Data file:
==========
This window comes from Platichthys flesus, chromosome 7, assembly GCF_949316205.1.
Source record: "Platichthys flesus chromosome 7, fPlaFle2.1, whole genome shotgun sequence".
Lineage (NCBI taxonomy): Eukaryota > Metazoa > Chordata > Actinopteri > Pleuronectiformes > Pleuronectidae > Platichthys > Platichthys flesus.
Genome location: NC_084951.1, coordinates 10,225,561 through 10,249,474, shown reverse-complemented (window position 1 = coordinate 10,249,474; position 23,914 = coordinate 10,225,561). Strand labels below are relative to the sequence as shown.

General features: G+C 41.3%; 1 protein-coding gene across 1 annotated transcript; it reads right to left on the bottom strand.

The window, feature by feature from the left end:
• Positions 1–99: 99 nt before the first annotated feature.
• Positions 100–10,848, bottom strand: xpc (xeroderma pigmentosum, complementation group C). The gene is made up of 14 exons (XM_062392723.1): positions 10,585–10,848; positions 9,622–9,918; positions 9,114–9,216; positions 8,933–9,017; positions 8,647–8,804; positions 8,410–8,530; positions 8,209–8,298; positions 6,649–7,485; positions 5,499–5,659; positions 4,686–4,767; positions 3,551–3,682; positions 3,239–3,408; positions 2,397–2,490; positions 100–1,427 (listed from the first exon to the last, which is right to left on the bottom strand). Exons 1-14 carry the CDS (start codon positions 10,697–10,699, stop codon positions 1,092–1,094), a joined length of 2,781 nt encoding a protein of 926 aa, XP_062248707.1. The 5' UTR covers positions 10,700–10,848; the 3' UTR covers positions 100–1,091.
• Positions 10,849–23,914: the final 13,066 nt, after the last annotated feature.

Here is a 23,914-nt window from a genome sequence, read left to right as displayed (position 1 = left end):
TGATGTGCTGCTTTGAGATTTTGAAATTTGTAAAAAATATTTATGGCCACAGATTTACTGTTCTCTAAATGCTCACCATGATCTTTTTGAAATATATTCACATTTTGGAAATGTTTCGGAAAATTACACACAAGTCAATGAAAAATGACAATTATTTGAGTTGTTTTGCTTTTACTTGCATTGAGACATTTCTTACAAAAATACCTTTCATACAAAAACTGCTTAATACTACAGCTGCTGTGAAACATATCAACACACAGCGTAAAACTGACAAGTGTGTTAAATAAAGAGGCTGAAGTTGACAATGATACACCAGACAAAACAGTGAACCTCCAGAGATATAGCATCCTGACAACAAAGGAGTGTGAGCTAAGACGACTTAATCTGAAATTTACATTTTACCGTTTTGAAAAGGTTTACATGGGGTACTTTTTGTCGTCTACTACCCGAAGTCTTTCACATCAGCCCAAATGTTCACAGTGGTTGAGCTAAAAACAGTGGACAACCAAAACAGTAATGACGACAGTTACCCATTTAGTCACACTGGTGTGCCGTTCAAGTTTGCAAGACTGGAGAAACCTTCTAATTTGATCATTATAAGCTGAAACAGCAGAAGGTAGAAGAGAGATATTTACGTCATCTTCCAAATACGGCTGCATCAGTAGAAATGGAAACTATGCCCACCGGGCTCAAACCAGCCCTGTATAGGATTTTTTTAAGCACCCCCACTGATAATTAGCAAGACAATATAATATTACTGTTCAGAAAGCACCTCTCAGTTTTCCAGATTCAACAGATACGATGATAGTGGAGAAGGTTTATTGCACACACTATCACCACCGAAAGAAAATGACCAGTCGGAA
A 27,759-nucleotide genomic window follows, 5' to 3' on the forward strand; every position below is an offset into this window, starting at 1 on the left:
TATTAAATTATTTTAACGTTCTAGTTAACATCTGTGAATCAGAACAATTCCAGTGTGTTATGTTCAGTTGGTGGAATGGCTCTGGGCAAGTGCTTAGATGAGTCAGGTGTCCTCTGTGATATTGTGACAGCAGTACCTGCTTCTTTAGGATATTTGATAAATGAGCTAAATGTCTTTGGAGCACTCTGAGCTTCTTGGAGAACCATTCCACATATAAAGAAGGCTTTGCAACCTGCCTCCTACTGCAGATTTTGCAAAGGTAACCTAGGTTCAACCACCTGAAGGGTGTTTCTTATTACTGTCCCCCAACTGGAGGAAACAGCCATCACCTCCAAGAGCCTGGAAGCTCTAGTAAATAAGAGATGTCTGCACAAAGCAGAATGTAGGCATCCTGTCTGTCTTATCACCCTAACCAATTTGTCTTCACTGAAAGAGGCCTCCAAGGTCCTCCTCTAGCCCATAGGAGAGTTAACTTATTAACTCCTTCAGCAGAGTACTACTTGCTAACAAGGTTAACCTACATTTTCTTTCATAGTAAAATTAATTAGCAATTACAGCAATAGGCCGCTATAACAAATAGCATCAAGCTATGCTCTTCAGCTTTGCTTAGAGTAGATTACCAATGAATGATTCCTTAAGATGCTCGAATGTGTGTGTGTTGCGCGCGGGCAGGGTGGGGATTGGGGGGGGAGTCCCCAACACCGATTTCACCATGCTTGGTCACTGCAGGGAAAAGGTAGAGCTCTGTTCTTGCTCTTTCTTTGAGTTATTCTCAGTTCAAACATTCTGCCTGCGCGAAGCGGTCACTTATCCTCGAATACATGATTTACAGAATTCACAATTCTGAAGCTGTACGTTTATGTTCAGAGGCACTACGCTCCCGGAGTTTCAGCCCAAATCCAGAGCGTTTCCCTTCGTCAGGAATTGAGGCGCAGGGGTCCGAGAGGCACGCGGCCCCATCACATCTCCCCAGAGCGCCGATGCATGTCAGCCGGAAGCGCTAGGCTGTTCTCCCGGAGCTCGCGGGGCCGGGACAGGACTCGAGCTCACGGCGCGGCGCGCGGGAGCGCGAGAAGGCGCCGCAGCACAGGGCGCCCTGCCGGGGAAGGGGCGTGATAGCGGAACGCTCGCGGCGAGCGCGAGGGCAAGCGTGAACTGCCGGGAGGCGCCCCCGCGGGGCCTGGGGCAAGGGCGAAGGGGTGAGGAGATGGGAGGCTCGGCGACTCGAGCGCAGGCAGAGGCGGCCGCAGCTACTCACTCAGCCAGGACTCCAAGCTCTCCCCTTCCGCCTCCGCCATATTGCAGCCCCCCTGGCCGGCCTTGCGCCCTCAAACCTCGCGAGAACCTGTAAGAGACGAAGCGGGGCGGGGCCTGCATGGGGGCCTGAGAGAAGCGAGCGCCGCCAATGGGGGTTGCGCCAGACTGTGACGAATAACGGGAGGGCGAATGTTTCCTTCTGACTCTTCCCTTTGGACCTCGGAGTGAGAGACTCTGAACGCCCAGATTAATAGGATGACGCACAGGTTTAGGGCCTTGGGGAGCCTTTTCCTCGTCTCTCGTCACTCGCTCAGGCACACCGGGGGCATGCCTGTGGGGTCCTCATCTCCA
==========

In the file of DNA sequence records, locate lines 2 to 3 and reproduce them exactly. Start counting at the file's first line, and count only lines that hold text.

Source record: "Platichthys flesus chromosome 7, fPlaFle2.1, whole genome shotgun sequence".
Lineage (NCBI taxonomy): Eukaryota > Metazoa > Chordata > Actinopteri > Pleuronectiformes > Pleuronectidae > Platichthys > Platichthys flesus.